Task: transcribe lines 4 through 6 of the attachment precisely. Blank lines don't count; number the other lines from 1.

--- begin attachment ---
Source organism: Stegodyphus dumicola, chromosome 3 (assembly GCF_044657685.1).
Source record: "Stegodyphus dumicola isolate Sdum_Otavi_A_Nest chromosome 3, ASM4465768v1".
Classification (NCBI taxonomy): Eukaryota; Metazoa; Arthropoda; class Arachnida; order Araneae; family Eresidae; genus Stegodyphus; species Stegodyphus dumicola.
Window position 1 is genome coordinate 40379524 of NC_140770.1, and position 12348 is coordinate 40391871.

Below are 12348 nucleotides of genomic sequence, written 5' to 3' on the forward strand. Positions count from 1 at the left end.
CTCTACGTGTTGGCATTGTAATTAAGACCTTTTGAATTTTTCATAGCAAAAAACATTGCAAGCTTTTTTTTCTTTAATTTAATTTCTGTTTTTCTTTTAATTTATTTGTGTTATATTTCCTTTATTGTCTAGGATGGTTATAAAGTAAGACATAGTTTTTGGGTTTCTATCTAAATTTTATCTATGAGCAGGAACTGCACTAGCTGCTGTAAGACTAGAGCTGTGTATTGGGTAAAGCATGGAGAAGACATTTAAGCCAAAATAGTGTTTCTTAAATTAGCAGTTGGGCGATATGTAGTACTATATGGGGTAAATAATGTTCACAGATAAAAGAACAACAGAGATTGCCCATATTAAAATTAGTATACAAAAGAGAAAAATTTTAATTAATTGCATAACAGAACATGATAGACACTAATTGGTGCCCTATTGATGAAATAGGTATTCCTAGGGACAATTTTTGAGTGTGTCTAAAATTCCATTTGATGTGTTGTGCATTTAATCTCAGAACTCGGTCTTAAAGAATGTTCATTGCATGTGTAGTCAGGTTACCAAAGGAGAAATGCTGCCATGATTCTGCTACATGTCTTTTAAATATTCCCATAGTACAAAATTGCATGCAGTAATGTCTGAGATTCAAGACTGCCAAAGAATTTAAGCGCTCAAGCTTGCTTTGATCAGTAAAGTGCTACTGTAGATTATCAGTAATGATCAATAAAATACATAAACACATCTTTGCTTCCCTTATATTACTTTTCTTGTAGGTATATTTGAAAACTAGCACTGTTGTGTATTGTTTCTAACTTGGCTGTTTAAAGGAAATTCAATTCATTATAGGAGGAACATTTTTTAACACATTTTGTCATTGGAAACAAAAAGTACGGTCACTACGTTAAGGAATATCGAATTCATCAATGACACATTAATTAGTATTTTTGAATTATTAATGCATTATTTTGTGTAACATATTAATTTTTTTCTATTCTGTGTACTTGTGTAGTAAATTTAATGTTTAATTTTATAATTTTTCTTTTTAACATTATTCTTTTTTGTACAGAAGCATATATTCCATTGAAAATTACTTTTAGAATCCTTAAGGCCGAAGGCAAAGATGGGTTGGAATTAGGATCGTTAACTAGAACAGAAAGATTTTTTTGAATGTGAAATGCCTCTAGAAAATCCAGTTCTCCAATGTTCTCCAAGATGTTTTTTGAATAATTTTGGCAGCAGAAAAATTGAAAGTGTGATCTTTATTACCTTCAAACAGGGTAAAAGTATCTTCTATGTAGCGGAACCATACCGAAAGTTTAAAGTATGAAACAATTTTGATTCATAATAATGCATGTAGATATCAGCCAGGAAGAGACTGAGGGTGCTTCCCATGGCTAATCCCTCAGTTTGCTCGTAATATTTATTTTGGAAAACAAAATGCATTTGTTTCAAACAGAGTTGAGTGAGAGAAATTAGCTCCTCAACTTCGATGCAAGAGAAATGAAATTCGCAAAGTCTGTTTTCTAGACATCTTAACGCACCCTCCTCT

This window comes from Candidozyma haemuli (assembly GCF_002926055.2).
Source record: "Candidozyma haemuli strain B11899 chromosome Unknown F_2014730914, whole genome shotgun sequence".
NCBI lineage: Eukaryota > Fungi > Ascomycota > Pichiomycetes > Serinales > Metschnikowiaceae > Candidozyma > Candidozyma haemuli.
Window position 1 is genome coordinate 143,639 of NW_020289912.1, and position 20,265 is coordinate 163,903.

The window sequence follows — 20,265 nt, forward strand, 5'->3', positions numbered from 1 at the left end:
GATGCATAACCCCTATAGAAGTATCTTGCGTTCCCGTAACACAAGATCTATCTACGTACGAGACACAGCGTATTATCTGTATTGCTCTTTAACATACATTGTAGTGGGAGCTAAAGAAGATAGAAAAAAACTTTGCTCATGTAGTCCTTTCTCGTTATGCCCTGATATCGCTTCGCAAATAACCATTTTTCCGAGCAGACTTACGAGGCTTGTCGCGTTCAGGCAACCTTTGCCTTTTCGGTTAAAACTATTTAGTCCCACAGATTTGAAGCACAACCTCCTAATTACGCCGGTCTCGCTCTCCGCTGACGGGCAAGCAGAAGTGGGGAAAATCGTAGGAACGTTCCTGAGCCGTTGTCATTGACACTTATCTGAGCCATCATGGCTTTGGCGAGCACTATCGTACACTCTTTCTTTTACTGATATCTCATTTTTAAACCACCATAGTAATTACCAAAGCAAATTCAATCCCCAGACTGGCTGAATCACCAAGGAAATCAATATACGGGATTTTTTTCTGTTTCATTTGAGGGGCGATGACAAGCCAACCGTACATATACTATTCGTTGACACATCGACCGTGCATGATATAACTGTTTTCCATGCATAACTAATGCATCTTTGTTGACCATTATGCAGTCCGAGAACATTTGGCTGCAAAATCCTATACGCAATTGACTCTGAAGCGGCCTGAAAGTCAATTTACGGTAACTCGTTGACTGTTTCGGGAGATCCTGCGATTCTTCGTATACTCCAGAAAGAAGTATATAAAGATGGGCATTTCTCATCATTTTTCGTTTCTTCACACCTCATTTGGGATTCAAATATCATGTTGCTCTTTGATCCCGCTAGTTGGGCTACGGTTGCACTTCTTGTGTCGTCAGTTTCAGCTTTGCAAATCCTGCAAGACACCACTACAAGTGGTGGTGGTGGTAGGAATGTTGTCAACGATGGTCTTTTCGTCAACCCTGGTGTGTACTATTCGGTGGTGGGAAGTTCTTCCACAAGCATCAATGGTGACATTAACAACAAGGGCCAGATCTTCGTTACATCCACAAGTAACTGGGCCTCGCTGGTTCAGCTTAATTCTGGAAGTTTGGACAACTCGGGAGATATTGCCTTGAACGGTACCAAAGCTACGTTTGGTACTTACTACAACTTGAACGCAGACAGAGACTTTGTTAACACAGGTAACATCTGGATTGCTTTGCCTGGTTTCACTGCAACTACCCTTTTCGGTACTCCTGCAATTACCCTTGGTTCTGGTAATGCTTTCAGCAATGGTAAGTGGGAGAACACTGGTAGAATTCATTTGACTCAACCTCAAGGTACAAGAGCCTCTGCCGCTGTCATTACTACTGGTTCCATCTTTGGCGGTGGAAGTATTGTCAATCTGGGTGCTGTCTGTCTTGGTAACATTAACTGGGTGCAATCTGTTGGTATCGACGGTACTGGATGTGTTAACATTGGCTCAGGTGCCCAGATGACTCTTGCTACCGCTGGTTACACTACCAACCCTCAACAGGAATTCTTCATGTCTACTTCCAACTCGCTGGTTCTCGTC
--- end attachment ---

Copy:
Window position 1 is genome coordinate 40379524 of NC_140770.1, and position 12348 is coordinate 40391871.

Below are 12348 nucleotides of genomic sequence, written 5' to 3' on the forward strand. Positions count from 1 at the left end.
CTCTACGTGTTGGCATTGTAATTAAGACCTTTTGAATTTTTCATAGCAAAAAACATTGCAAGCTTTTTTTTCTTTAATTTAATTTCTGTTTTTCTTTTAATTTATTTGTGTTATATTTCCTTTATTGTCTAGGATGGTTATAAAGTAAGACATAGTTTTTGGGTTTCTATCTAAATTTTATCTATGAGCAGGAACTGCACTAGCTGCTGTAAGACTAGAGCTGTGTATTGGGTAAAGCATGGAGAAGACATTTAAGCCAAAATAGTGTTTCTTAAATTAGCAGTTGGGCGATATGTAGTACTATATGGGGTAAATAATGTTCACAGATAAAAGAACAACAGAGATTGCCCATATTAAAATTAGTATACAAAAGAGAAAAATTTTAATTAATTGCATAACAGAACATGATAGACACTAATTGGTGCCCTATTGATGAAATAGGTATTCCTAGGGACAATTTTTGAGTGTGTCTAAAATTCCATTTGATGTGTTGTGCATTTAATCTCAGAACTCGGTCTTAAAGAATGTTCATTGCATGTGTAGTCAGGTTACCAAAGGAGAAATGCTGCCATGATTCTGCTACATGTCTTTTAAATATTCCCATAGTACAAAATTGCATGCAGTAATGTCTGAGATTCAAGACTGCCAAAGAATTTAAGCGCTCAAGCTTGCTTTGATCAGTAAAGTGCTACTGTAGATTATCAGTAATGATCAATAAAATACATAAACACATCTTTGCTTCCCTTATATTACTTTTCTTGTAGGTATATTTGAAAACTAGCACTGTTGTGTATTGTTTCTAACTTGGCTGTTTAAAGGAAATTCAATTCATTATAGGAGGAACATTTTTTAACACATTTTGTCATTGGAAACAAAAAGTACGGTCACTACGTTAAGGAATATCGAATTCATCAATGACACATTAATTAGTATTTTTGAATTATTAATGCATTATTTTGTGTAACATATTAATTTTTTTCTATTCTGTGTACTTGTGTAGTAAATTTAATGTTTAATTTTATAATTTTTCTTTTTAACATTATTCTTTTTTGTACAGAAGCATATATTCCATTGAAAATTACTTTTAGAATCCTTAAGGCCGAAGGCAAAGATGGGTTGGAATTAGGATCGTTAACTAGAACAGAAAGATTTTTTTGAATGTGAAATGCCTCTAGAAAATCCAGTTCTCCAATGTTCTCCAAGATGTTTTTTGAATAATTTTGGCAGCAGAAAAATTGAAAGTGTGATCTTTATTACCTTCAAACAGGGTAAAAGTATCTTCTATGTAGCGGAACCATACCGAAAGTTTAAAGTATGAAACAATTTTGATTCATAATAATGCATGTAGATATCAGCCAGGAAGAGACTGAGGGTGCTTCCCATGGCTAATCCCTCAGTTTGCTCGTAATATTTATTTTGGAAAACAAAATGCATTTGTTTCAAACAGAGTTGAGTGAGAGAAATTAGCTCCTCAACTTCGATGCAAGAGAAATGAAATTCGCAAAGTCTGTTTTCTAGACATCTTAACGCACCCTCCTCT